Filing taxes is never a fun process, but there are several crucial things that business need to prepare for in 2020.
With the laws constantly changing, it’s important to know what to expect in terms of business tax issues that could cause problems if you’re not aware of them.
Read on to discover some of the most important and pressing challenges taxpayers will likely face in 2020.
Customer Service is (Still) Lacking
While the IRS has never really been known to have stellar customer service, it’s not likely to improve for 2020. In the fiscal year 2019, the IRS received around 100 million telephone calls! The scary part is that just around 29 percent of those calls were actually answered by a customer service representative.
Currently, the IRS is blaming the issue on a lack of staffing. Congress would need to focus on funding more employees to help lighten the heavy load of customer service calls and concerns.
What does this mean for businesses? Don’t wait until the last minute to sort out complicated tax matters.
Without the right budget and staffing in place, you can expect to get a robot on the other end of the phone or be asked to leave a message. Don’t expect to have your tax issues resolved in an efficient or quick manner in 2020.
This is another issue that seems to happen every year, and it looks like 2020 will be no exception. While tax fraud is certainly something that everyone should be aware of and concerned about, the IRS is using filters that can cause refund delays.
When you file your return, the IRS may perform a quick check to ensure that it’s actually you filing the information and receiving a refund. This might cause you to get stuck in a queue, resulting in a refund delay.
The problem with delayed refunds arises when they have legitimately filed returns, yet the taxpayer is still stuck waiting. This can be especially difficult for low-income families who rely on their tax refunds to help them pay bills and other expenses.
A report showed that rates have been shown to be as high as 71% for false-positive “fraud” flags. That means that even if your return is completely legit, the IRS could hang onto your money until they’ve verified everything in their system.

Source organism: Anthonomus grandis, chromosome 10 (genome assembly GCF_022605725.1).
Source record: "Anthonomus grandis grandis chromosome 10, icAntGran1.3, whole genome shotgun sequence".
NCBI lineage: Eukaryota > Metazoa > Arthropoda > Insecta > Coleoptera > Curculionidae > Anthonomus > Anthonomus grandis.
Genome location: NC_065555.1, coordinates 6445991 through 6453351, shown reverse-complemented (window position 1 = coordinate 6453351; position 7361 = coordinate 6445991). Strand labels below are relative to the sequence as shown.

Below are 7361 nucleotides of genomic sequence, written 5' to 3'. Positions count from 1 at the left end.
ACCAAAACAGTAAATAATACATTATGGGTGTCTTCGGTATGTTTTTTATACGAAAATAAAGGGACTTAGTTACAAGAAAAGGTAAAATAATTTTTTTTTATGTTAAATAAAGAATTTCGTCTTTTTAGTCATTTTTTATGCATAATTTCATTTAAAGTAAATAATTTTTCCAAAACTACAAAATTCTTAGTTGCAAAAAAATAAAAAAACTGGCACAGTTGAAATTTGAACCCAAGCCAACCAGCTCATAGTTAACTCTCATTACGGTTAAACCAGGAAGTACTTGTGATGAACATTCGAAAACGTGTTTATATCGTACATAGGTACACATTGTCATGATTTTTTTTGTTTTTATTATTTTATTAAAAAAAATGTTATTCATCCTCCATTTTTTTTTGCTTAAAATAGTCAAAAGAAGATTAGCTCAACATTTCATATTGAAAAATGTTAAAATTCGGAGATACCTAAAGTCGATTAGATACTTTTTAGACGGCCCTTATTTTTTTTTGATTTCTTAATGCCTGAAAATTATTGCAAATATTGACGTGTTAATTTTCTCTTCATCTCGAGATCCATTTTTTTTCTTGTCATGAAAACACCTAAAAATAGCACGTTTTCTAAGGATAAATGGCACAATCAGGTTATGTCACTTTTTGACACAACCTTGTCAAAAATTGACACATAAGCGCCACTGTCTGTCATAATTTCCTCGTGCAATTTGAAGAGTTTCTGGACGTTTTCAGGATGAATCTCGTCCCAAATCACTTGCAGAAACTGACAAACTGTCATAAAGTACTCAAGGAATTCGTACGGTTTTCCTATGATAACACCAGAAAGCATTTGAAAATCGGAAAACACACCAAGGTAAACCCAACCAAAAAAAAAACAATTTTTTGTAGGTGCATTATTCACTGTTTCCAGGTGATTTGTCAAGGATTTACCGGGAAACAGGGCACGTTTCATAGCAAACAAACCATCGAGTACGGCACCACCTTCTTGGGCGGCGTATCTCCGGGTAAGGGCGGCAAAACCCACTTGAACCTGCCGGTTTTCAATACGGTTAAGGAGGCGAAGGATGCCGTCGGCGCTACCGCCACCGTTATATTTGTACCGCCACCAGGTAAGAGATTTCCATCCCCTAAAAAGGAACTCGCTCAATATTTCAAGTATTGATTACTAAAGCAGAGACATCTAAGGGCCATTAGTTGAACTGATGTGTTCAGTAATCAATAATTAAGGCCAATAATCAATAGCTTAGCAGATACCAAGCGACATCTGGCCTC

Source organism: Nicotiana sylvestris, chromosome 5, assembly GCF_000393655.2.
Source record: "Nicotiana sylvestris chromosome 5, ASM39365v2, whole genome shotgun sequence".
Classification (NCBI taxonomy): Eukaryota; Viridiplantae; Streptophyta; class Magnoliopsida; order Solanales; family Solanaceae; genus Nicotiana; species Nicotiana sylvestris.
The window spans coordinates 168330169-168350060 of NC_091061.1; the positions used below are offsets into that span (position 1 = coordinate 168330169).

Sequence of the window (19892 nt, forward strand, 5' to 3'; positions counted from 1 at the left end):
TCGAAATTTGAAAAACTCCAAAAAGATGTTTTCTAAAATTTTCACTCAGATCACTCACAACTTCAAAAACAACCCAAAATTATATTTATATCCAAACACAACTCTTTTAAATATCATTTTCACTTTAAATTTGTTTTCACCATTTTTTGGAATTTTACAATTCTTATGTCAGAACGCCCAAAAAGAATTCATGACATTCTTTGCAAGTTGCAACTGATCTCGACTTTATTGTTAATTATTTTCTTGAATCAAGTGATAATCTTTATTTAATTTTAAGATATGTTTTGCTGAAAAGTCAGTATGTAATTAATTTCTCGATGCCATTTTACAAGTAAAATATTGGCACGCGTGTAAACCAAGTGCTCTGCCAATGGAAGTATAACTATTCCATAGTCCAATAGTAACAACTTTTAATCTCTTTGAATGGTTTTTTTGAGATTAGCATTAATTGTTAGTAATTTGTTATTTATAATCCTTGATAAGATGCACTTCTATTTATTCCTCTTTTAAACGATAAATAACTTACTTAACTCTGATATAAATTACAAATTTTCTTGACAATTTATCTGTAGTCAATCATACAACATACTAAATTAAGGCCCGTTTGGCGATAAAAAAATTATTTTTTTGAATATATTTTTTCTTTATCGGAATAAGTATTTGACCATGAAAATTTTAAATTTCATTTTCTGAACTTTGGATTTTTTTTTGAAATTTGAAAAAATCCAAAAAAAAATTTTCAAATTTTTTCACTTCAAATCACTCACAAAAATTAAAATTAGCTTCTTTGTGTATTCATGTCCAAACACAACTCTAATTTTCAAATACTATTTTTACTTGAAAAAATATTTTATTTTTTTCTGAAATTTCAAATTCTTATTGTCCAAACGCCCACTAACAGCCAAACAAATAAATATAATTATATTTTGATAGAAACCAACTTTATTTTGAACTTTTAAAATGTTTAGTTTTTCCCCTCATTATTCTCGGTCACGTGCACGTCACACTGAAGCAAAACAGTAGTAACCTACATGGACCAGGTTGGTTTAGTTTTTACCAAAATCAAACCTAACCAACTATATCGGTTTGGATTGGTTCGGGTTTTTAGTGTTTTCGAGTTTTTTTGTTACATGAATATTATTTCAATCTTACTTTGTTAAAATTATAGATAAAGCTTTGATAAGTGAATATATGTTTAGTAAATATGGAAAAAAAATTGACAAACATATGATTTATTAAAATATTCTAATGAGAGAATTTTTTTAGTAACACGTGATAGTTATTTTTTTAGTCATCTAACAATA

The Free File Option and Tax Issues
A group of private tax preparation providers has partnered with the IRS to offer taxpayers a service called Free File. This service provides people with free federal tax preparation software if they use it through the IRS.gov website.
Free File is offered to around 105 million eligible taxpayers, so you would think that it’s a streamlined, effective service. Almost 90% of taxpayers use e-filing to process their individual returns, mostly due to its speedier timeframe.
Unfortunately, there have been several complaints about the Free File software over the last few years. In fact, in the 2018 tax year, less than 2% of people actually took advantage of Free File.
To combat this problem, it’s a good idea to file your taxes through a local tax preparation service or your own choice of online software. Do your research and read reviews before you e-file so you can be sure you’re getting a reliable service that works for you.
One of the most common tax issues that people have is when they receive a written letter or notice from the IRS. These notices can cause people to panic or become confused as to what the IRS needs from them in order to come to a resolution.
This problem became much worse when the IRS decided to use something called a combination letter. This letter includes the initial contact letter and 30-day notice, which can cause many taxpayers to misunderstand what they need.
The combination letter started to be used in 2015 and continued through the 2019 fiscal year. It’s uncertain whether or not the IRS will continue to send these letters in 2020, but it’s something every taxpayer should be aware of.